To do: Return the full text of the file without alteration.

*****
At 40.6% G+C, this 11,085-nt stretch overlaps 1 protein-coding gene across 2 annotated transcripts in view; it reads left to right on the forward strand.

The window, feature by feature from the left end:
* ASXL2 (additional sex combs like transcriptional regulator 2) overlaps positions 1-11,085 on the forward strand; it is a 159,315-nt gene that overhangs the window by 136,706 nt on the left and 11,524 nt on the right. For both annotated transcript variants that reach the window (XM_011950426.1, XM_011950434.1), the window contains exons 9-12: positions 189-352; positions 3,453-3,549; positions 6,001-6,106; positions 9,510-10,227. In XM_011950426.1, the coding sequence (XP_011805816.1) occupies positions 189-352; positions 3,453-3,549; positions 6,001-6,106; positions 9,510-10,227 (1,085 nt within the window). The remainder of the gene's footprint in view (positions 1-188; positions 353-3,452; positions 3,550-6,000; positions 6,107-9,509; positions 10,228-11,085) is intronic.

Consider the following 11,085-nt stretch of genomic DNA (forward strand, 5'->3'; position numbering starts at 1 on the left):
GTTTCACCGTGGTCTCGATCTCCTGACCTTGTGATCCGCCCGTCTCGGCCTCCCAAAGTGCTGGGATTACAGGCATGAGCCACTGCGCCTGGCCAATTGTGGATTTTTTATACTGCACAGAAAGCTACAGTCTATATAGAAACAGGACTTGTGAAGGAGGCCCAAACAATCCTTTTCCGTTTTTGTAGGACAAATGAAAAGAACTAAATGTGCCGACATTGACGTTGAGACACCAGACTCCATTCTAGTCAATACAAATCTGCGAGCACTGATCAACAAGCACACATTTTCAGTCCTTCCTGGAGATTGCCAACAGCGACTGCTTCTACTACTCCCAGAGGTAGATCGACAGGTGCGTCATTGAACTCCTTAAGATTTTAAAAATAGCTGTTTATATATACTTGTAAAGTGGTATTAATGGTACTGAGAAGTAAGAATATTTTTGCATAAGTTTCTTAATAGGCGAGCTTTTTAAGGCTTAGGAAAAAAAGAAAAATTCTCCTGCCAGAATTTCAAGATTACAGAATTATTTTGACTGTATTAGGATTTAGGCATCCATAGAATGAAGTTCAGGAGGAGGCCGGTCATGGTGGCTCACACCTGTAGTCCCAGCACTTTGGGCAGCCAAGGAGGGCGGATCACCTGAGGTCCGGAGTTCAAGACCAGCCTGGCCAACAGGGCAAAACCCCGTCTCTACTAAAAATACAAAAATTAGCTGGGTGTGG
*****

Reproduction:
At 40.6% G+C, this 11,085-nt stretch overlaps 1 protein-coding gene across 2 annotated transcripts in view; it reads left to right on the forward strand.

The window, feature by feature from the left end:
* ASXL2 (additional sex combs like transcriptional regulator 2) overlaps positions 1-11,085 on the forward strand; it is a 159,315-nt gene that overhangs the window by 136,706 nt on the left and 11,524 nt on the right. For both annotated transcript variants that reach the window (XM_011950426.1, XM_011950434.1), the window contains exons 9-12: positions 189-352; positions 3,453-3,549; positions 6,001-6,106; positions 9,510-10,227. In XM_011950426.1, the coding sequence (XP_011805816.1) occupies positions 189-352; positions 3,453-3,549; positions 6,001-6,106; positions 9,510-10,227 (1,085 nt within the window). The remainder of the gene's footprint in view (positions 1-188; positions 353-3,452; positions 3,550-6,000; positions 6,107-9,509; positions 10,228-11,085) is intronic.

Consider the following 11,085-nt stretch of genomic DNA (forward strand, 5'->3'; position numbering starts at 1 on the left):
GTTTCACCGTGGTCTCGATCTCCTGACCTTGTGATCCGCCCGTCTCGGCCTCCCAAAGTGCTGGGATTACAGGCATGAGCCACTGCGCCTGGCCAATTGTGGATTTTTTATACTGCACAGAAAGCTACAGTCTATATAGAAACAGGACTTGTGAAGGAGGCCCAAACAATCCTTTTCCGTTTTTGTAGGACAAATGAAAAGAACTAAATGTGCCGACATTGACGTTGAGACACCAGACTCCATTCTAGTCAATACAAATCTGCGAGCACTGATCAACAAGCACACATTTTCAGTCCTTCCTGGAGATTGCCAACAGCGACTGCTTCTACTACTCCCAGAGGTAGATCGACAGGTGCGTCATTGAACTCCTTAAGATTTTAAAAATAGCTGTTTATATATACTTGTAAAGTGGTATTAATGGTACTGAGAAGTAAGAATATTTTTGCATAAGTTTCTTAATAGGCGAGCTTTTTAAGGCTTAGGAAAAAAAGAAAAATTCTCCTGCCAGAATTTCAAGATTACAGAATTATTTTGACTGTATTAGGATTTAGGCATCCATAGAATGAAGTTCAGGAGGAGGCCGGTCATGGTGGCTCACACCTGTAGTCCCAGCACTTTGGGCAGCCAAGGAGGGCGGATCACCTGAGGTCCGGAGTTCAAGACCAGCCTGGCCAACAGGGCAAAACCCCGTCTCTACTAAAAATACAAAAATTAGCTGGGTGTGG